3. Leaf Nodes – These are the individual entities, they represent the end of a tree path, meaning they have no other leaf nodes below them. These must also implement the component interface.
  4. Client – The client/controller is what creates instances to the composite and leaf nodes to generate some output.

When should the composite pattern be used

The ideal use case is when you have a collection of composites and entities that have a similar interface. By using the composite pattern you allow the higher level objects to delegate their work to the lower level leaf nodes using a consistent interface.

Rules

  1. Your leaf nodes and composites must implement the same component interface.
  2. Your composite classes must have methods to both add and remove leaf nodes.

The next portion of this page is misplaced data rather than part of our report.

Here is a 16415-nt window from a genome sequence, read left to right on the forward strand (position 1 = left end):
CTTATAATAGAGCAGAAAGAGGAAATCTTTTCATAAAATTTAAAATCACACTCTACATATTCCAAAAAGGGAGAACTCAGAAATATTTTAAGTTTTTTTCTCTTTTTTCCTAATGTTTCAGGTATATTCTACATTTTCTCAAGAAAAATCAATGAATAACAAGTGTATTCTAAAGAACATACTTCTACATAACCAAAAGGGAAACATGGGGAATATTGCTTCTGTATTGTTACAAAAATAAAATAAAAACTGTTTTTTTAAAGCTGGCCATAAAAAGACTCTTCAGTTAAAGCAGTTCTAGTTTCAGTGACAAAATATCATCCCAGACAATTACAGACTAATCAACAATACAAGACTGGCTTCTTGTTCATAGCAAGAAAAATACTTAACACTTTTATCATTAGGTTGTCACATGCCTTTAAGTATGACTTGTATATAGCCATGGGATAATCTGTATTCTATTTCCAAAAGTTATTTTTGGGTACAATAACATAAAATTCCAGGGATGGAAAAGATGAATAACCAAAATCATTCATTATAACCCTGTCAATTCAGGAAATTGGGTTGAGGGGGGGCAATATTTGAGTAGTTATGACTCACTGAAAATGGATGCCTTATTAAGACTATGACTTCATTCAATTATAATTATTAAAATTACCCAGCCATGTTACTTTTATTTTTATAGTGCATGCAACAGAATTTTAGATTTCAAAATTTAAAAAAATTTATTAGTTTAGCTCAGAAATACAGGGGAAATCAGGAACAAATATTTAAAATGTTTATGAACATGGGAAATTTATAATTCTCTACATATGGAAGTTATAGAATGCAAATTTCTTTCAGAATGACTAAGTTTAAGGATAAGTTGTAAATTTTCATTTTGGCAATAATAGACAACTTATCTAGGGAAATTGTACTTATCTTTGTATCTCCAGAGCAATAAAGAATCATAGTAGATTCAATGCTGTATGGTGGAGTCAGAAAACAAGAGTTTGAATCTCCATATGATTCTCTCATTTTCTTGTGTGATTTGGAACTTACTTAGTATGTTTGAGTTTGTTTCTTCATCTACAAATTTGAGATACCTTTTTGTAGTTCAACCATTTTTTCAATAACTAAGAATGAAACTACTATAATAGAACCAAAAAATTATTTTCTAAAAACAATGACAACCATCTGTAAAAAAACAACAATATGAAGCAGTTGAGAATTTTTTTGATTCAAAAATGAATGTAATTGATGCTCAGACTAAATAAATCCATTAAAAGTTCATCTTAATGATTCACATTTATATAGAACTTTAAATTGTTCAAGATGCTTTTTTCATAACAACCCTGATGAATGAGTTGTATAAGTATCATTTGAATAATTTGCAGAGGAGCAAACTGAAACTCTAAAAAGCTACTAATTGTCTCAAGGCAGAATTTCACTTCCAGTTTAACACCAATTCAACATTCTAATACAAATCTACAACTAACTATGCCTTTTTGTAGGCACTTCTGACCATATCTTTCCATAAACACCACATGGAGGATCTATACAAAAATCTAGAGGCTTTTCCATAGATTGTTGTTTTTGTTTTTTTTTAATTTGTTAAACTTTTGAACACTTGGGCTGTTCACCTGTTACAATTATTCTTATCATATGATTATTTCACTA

Advantages

  1. The client code is kept simple, it doesn’t need to worry if it’s dealing with an individual objects or a collection.
  2. Leaf nodes can be created and handled directly or via the the composite objects.

Drawbacks

As both the composites and leaf nodes implement the same interface, you will likely have method signatures in your component, which you do not need in either the composite or leaf nodes. This can be countered by returning false on methods which are not required, this would however violate the interface segregation principle.

Safety vs Transparency